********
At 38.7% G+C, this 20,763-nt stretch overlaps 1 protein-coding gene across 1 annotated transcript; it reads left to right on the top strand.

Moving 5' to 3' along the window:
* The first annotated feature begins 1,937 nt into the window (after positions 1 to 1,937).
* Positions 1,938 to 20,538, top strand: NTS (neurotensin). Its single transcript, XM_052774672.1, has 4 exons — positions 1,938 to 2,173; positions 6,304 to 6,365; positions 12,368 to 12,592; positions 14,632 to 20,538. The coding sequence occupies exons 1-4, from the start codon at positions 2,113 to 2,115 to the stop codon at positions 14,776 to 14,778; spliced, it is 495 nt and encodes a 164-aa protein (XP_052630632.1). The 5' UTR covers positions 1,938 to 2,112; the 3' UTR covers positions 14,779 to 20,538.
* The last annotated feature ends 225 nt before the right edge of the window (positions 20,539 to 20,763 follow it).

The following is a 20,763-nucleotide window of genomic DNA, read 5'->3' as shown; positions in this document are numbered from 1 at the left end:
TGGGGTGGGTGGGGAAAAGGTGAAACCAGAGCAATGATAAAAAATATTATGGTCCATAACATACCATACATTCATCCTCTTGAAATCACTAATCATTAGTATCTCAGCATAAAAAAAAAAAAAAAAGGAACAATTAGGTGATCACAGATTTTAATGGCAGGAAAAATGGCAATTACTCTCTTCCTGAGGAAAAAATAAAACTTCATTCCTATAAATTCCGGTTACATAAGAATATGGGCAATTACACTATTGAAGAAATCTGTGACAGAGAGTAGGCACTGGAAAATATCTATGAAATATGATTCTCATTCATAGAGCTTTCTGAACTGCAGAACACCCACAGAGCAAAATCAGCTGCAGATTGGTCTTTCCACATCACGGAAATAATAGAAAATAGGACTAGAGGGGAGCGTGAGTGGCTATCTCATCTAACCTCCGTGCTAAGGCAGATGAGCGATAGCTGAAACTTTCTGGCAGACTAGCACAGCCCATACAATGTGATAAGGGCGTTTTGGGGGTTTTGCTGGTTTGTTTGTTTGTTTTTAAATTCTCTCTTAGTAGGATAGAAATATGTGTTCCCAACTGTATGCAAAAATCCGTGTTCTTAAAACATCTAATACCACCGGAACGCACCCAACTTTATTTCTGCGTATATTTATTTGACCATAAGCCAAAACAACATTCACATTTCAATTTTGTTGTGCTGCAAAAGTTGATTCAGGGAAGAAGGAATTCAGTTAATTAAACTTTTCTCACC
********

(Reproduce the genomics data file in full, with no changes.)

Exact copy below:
At 38.7% G+C, this 20,763-nt stretch overlaps 1 protein-coding gene across 1 annotated transcript; it reads left to right on the top strand.

Moving 5' to 3' along the window:
* The first annotated feature begins 1,937 nt into the window (after positions 1 to 1,937).
* Positions 1,938 to 20,538, top strand: NTS (neurotensin). Its single transcript, XM_052774672.1, has 4 exons — positions 1,938 to 2,173; positions 6,304 to 6,365; positions 12,368 to 12,592; positions 14,632 to 20,538. The coding sequence occupies exons 1-4, from the start codon at positions 2,113 to 2,115 to the stop codon at positions 14,776 to 14,778; spliced, it is 495 nt and encodes a 164-aa protein (XP_052630632.1). The 5' UTR covers positions 1,938 to 2,112; the 3' UTR covers positions 14,779 to 20,538.
* The last annotated feature ends 225 nt before the right edge of the window (positions 20,539 to 20,763 follow it).

The following is a 20,763-nucleotide window of genomic DNA, read 5'->3' as shown; positions in this document are numbered from 1 at the left end:
TGGGGTGGGTGGGGAAAAGGTGAAACCAGAGCAATGATAAAAAATATTATGGTCCATAACATACCATACATTCATCCTCTTGAAATCACTAATCATTAGTATCTCAGCATAAAAAAAAAAAAAAAAGGAACAATTAGGTGATCACAGATTTTAATGGCAGGAAAAATGGCAATTACTCTCTTCCTGAGGAAAAAATAAAACTTCATTCCTATAAATTCCGGTTACATAAGAATATGGGCAATTACACTATTGAAGAAATCTGTGACAGAGAGTAGGCACTGGAAAATATCTATGAAATATGATTCTCATTCATAGAGCTTTCTGAACTGCAGAACACCCACAGAGCAAAATCAGCTGCAGATTGGTCTTTCCACATCACGGAAATAATAGAAAATAGGACTAGAGGGGAGCGTGAGTGGCTATCTCATCTAACCTCCGTGCTAAGGCAGATGAGCGATAGCTGAAACTTTCTGGCAGACTAGCACAGCCCATACAATGTGATAAGGGCGTTTTGGGGGTTTTGCTGGTTTGTTTGTTTGTTTTTAAATTCTCTCTTAGTAGGATAGAAATATGTGTTCCCAACTGTATGCAAAAATCCGTGTTCTTAAAACATCTAATACCACCGGAACGCACCCAACTTTATTTCTGCGTATATTTATTTGACCATAAGCCAAAACAACATTCACATTTCAATTTTGTTGTGCTGCAAAAGTTGATTCAGGGAAGAAGGAATTCAGTTAATTAAACTTTTCTCACC